NBA increases Ford Center/BOK Arena rivalry

With an October 13, 2008 NBA preseason game coming to NBA preseason game coming to Tulsa’s BOK Center, pro basketball is again testing the waters in Oklahoma.  In the stands urging it on is Seattle SuperSonics owner and Oklahoma City businessman Clay Bennett.  A new rivalry between Oklahoma City and Tulsa event venues may just be heating up.
Bennett is joined in his activism for an Oklahoma-based NBA team by Oklahoma City Mayor Mick Cornett, who won approval this week by OKC voters of a public spending package on the Ford Center that will total $97 million dollars, with another $24.6 million going to an NBA practice facility.  The money will come from extending a one-cent sales tax increase for an additional 15 months.

The spending was not without opposition.  David Glover led the charge to curtail the sales tax extension MAPS 3 which passed by 61.9 percent.  MAPS, the beginning, in 1993 helped revitalize Bricktown and MAPS for Kids (MAPS 2) directed city money toward the OKC school systems.  Each passed with an increasing percentage of public support.
Cornett calls the improvements vital, whether or not an NBA team comes to Oklahoma City, but he believes the improvements to the Ford Center show OKC’s commitment to the NBA.  Without these changes, Cornett believes OKC will fall behind competitors—perhaps including Tulsa’s new BOK Arena—in the competition for sporting events and concerts. 
The Ford Center hosted the New Orleans Hornets for two years, where the team enjoyed strong support and a renaissance.  The re-invigorated Hornets surged upward in the Western Conference standings on good sales and dedicated Oklahoma City fans.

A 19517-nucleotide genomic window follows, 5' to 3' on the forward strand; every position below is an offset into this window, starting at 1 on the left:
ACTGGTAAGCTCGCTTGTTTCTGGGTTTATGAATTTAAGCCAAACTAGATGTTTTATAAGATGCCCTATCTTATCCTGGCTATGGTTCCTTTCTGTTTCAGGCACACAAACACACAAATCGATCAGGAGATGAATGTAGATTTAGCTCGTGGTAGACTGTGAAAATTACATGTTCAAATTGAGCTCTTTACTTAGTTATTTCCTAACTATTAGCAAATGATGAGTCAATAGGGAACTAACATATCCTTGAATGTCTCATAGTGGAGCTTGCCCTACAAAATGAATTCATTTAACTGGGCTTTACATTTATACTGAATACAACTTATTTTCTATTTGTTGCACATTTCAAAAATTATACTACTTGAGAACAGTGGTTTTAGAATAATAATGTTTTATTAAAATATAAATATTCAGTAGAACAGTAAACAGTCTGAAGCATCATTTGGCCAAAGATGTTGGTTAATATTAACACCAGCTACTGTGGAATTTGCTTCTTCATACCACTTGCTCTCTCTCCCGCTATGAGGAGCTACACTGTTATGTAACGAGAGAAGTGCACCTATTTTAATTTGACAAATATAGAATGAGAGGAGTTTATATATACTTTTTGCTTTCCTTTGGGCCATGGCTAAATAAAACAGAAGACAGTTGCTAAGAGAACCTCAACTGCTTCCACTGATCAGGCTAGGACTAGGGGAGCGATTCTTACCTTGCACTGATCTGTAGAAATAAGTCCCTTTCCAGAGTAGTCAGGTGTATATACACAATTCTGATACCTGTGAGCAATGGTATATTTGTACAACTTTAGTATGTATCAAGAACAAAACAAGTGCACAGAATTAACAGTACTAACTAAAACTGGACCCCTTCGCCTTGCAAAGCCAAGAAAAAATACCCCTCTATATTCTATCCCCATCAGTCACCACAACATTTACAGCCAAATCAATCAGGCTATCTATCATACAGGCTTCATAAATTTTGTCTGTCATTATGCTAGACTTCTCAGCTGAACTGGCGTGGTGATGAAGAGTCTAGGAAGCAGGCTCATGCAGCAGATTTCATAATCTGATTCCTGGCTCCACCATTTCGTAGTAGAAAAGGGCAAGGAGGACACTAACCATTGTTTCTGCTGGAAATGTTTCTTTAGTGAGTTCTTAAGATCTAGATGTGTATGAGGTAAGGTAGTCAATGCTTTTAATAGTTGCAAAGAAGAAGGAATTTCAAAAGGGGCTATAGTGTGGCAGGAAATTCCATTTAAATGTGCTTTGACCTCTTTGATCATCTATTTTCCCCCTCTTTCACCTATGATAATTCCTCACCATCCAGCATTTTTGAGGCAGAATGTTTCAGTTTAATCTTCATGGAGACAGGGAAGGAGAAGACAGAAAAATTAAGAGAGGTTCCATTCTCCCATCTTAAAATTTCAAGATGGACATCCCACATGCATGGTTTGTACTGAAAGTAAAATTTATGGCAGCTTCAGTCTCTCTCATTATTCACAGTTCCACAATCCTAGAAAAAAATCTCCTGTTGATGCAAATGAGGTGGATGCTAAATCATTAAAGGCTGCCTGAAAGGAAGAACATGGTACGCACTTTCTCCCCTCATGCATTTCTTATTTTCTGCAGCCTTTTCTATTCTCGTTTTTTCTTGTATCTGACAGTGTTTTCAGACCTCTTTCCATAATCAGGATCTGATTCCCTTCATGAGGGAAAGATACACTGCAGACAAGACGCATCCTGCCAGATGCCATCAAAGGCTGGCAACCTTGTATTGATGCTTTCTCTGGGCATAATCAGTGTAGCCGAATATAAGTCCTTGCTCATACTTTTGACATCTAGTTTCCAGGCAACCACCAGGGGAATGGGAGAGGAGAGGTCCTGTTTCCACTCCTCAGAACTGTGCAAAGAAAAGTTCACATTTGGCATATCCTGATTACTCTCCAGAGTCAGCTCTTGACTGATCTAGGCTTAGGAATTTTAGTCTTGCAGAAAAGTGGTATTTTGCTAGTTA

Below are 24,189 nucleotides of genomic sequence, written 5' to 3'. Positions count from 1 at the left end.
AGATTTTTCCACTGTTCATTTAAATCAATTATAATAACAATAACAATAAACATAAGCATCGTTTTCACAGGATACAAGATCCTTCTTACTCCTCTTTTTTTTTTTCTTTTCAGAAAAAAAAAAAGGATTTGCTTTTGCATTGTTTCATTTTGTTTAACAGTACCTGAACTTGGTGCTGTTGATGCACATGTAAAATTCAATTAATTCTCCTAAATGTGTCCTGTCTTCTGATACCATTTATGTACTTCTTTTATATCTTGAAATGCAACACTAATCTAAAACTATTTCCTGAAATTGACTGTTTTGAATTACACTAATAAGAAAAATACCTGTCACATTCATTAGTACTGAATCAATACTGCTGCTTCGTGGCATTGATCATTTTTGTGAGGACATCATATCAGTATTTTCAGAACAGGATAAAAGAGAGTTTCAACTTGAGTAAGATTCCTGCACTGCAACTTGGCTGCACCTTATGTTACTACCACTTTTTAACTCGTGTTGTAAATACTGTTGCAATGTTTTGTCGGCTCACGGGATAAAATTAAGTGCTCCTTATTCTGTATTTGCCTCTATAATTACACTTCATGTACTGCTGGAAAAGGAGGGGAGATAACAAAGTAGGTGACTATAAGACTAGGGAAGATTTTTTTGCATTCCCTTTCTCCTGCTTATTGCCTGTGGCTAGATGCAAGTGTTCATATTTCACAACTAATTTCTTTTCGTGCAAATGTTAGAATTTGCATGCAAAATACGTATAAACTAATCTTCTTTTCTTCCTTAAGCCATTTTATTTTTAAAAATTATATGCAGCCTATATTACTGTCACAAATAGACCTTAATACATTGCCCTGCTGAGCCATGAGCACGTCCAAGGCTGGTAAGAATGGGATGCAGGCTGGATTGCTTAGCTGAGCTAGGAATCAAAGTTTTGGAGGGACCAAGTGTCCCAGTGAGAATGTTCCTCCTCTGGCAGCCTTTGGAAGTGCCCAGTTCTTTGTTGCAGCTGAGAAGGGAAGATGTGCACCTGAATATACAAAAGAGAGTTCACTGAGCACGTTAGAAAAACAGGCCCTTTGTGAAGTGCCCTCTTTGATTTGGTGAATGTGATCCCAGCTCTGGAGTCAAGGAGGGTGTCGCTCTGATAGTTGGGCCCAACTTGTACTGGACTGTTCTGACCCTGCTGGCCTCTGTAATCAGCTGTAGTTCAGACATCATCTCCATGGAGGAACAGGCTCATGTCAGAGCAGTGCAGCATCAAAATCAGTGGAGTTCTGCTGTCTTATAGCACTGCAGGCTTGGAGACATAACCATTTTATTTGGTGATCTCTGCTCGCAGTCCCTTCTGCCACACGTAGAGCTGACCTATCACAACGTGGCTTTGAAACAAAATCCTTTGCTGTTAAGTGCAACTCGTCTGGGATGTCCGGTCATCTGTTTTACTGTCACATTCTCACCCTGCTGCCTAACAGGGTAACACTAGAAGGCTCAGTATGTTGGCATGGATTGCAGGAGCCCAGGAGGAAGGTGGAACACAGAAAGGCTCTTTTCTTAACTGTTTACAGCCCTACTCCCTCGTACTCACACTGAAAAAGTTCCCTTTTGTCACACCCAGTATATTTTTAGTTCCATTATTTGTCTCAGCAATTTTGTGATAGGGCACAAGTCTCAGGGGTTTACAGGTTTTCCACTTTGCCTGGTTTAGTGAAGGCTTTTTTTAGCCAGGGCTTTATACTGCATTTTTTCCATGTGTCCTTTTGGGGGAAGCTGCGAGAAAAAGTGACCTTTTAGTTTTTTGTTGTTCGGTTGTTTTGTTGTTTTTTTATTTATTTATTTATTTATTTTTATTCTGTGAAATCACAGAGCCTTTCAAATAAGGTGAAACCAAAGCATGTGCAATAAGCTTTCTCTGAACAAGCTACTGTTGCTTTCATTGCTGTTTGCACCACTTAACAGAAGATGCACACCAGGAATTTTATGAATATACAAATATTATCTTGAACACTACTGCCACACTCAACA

Though no official competition for an NBA team between the BOK Arena and the Ford Center exists, the Houston-Orlando pre-season game this October is an interesting element considering Cornett’s worries about keeping the Ford Center competitive. 
Could Tulsa provide a good market for an NBA team as OKC did for the Hornets?  Long a regional entertainment market for people living in Southeastern Kansas, Western Arkansas, and Southwestern Missouri; high quailty sports and entertainment could draw more attendence that many realize.  It greatly depends on ticket sales.
The NBA is mum on the proposal to bring a team to Oklahoma.  Tim Frank, NBA spokesman, generically commented that the NBA always supports efforts to enhance fan experience. 
Competition between the BOK Arena and the Ford Center was not unexpected, but the NBA aspect certainly is.  The skirmish between Oklahoma towns may just be heating up as the arena is completed and the across-state rivals see events coming to Tulsa.